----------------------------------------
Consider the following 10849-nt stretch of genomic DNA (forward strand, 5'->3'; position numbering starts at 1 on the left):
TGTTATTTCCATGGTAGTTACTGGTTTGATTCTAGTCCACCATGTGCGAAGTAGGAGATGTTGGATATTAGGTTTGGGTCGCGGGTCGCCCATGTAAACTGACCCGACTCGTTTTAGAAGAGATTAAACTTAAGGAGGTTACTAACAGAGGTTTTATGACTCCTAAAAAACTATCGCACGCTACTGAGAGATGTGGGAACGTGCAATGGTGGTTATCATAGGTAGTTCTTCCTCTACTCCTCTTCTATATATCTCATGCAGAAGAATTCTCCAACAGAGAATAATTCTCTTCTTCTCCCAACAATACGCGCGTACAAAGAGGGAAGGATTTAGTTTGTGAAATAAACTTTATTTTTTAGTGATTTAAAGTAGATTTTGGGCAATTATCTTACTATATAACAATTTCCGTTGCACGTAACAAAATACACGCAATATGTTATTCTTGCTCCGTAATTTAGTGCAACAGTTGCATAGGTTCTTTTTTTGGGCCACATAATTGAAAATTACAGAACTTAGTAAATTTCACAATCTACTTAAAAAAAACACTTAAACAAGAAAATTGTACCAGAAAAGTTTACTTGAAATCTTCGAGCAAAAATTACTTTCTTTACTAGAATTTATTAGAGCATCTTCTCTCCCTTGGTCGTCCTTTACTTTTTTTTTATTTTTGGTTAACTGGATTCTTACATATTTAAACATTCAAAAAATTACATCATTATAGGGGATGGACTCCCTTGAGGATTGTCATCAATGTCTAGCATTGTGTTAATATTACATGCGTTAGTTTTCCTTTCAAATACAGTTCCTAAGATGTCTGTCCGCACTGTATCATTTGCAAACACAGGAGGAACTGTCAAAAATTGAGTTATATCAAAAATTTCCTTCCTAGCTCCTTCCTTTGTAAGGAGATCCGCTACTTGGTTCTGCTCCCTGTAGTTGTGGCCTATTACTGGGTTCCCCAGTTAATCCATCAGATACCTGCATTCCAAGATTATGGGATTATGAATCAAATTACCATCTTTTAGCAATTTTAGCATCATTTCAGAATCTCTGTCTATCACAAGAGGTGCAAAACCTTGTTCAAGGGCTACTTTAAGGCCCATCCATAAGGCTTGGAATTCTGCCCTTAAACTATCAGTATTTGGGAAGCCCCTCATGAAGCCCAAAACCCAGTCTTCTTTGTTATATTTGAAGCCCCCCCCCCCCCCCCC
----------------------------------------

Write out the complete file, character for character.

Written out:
Consider the following 10849-nt stretch of genomic DNA (forward strand, 5'->3'; position numbering starts at 1 on the left):
TGTTATTTCCATGGTAGTTACTGGTTTGATTCTAGTCCACCATGTGCGAAGTAGGAGATGTTGGATATTAGGTTTGGGTCGCGGGTCGCCCATGTAAACTGACCCGACTCGTTTTAGAAGAGATTAAACTTAAGGAGGTTACTAACAGAGGTTTTATGACTCCTAAAAAACTATCGCACGCTACTGAGAGATGTGGGAACGTGCAATGGTGGTTATCATAGGTAGTTCTTCCTCTACTCCTCTTCTATATATCTCATGCAGAAGAATTCTCCAACAGAGAATAATTCTCTTCTTCTCCCAACAATACGCGCGTACAAAGAGGGAAGGATTTAGTTTGTGAAATAAACTTTATTTTTTAGTGATTTAAAGTAGATTTTGGGCAATTATCTTACTATATAACAATTTCCGTTGCACGTAACAAAATACACGCAATATGTTATTCTTGCTCCGTAATTTAGTGCAACAGTTGCATAGGTTCTTTTTTTGGGCCACATAATTGAAAATTACAGAACTTAGTAAATTTCACAATCTACTTAAAAAAAACACTTAAACAAGAAAATTGTACCAGAAAAGTTTACTTGAAATCTTCGAGCAAAAATTACTTTCTTTACTAGAATTTATTAGAGCATCTTCTCTCCCTTGGTCGTCCTTTACTTTTTTTTTATTTTTGGTTAACTGGATTCTTACATATTTAAACATTCAAAAAATTACATCATTATAGGGGATGGACTCCCTTGAGGATTGTCATCAATGTCTAGCATTGTGTTAATATTACATGCGTTAGTTTTCCTTTCAAATACAGTTCCTAAGATGTCTGTCCGCACTGTATCATTTGCAAACACAGGAGGAACTGTCAAAAATTGAGTTATATCAAAAATTTCCTTCCTAGCTCCTTCCTTTGTAAGGAGATCCGCTACTTGGTTCTGCTCCCTGTAGTTGTGGCCTATTACTGGGTTCCCCAGTTAATCCATCAGATACCTGCATTCCAAGATTATGGGATTATGAATCAAATTACCATCTTTTAGCAATTTTAGCATCATTTCAGAATCTCTGTCTATCACAAGAGGTGCAAAACCTTGTTCAAGGGCTACTTTAAGGCCCATCCATAAGGCTTGGAATTCTGCCCTTAAACTATCAGTATTTGGGAAGCCCCTCATGAAGCCCAAAACCCAGTCTTCTTTGTTATATTTGAAGCCCCCCCCCCCCCCCCC